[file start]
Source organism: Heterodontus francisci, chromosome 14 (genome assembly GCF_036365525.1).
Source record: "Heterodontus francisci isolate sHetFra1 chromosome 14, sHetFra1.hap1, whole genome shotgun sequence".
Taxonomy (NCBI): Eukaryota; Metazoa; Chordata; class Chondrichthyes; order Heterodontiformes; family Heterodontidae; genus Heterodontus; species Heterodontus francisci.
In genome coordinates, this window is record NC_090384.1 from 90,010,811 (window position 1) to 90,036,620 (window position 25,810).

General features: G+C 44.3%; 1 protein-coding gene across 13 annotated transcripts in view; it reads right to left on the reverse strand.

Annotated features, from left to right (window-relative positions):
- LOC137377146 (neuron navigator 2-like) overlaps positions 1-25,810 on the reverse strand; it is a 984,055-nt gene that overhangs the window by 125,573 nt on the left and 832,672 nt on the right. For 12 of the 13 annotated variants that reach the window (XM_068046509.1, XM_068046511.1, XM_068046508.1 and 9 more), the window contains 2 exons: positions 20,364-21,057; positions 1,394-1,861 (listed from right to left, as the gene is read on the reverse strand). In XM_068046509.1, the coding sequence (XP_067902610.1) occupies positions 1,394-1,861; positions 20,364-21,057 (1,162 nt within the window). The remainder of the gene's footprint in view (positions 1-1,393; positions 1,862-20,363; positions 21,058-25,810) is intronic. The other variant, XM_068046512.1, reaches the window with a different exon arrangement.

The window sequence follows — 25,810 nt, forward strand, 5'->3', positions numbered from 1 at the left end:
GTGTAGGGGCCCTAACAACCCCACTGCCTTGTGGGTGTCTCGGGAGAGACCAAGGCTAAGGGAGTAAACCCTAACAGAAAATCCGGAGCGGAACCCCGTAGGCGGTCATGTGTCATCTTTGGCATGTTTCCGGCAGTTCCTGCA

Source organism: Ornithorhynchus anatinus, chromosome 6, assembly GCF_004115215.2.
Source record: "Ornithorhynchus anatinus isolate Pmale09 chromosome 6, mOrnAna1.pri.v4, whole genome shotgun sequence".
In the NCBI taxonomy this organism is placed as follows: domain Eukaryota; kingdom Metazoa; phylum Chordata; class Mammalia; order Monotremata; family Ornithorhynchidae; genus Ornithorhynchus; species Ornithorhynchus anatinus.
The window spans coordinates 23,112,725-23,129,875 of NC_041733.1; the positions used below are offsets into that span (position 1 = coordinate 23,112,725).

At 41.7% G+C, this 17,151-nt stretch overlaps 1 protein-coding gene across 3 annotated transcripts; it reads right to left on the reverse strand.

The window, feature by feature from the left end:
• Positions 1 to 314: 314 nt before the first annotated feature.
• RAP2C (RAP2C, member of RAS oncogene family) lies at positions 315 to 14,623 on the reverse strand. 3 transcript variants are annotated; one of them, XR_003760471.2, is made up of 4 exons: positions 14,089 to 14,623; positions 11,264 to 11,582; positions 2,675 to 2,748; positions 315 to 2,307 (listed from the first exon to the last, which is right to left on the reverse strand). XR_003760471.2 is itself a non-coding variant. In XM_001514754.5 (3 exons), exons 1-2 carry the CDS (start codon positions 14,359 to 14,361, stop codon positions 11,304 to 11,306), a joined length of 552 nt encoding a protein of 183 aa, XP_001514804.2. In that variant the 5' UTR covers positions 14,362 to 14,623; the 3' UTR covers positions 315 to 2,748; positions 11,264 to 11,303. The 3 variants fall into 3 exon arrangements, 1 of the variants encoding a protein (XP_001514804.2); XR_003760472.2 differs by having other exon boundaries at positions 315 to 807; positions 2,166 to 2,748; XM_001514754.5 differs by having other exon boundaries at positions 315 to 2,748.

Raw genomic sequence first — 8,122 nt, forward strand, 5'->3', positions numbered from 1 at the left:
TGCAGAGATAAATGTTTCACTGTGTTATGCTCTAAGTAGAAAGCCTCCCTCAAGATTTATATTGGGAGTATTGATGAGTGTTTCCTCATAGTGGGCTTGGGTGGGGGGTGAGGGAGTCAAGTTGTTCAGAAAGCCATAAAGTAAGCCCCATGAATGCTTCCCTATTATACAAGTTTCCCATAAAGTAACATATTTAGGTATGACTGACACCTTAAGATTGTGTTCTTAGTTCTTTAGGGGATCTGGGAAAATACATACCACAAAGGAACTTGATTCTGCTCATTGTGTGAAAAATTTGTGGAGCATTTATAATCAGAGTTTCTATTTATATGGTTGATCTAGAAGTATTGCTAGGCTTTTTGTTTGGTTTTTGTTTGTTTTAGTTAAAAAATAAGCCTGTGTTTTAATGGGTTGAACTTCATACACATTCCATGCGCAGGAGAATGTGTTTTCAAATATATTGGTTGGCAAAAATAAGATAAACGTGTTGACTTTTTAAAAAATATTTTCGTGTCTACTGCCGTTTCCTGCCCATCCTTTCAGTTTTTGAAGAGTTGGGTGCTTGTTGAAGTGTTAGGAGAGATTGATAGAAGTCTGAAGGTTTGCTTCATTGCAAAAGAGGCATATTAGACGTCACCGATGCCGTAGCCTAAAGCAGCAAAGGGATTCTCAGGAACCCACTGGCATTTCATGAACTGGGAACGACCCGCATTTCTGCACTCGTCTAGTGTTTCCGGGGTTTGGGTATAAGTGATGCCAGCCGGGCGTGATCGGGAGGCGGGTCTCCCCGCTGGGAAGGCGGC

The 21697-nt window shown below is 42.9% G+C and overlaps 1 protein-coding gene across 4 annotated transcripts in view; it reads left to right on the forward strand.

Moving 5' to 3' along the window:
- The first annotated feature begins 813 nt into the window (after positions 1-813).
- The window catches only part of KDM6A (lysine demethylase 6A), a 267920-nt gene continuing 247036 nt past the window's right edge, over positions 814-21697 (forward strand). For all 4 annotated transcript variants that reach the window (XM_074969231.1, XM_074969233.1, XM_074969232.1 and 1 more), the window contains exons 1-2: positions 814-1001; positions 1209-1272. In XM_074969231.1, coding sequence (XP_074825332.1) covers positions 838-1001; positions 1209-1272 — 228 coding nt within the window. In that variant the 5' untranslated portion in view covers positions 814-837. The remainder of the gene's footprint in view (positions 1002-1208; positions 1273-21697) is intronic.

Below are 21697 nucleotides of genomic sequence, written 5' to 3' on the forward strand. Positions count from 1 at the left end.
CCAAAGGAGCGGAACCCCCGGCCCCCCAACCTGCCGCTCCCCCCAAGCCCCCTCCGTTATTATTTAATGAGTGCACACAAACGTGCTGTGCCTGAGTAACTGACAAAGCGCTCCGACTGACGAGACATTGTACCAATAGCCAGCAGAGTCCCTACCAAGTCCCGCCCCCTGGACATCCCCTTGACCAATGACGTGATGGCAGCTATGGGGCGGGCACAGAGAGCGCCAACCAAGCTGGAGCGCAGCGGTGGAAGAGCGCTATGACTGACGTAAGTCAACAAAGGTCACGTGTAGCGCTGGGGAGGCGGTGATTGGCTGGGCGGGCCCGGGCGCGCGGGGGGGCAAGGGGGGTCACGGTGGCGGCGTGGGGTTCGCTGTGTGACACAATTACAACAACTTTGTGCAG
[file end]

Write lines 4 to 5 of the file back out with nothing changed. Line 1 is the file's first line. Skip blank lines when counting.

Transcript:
In genome coordinates, this window is record NC_090384.1 from 90,010,811 (window position 1) to 90,036,620 (window position 25,810).

General features: G+C 44.3%; 1 protein-coding gene across 13 annotated transcripts in view; it reads right to left on the reverse strand.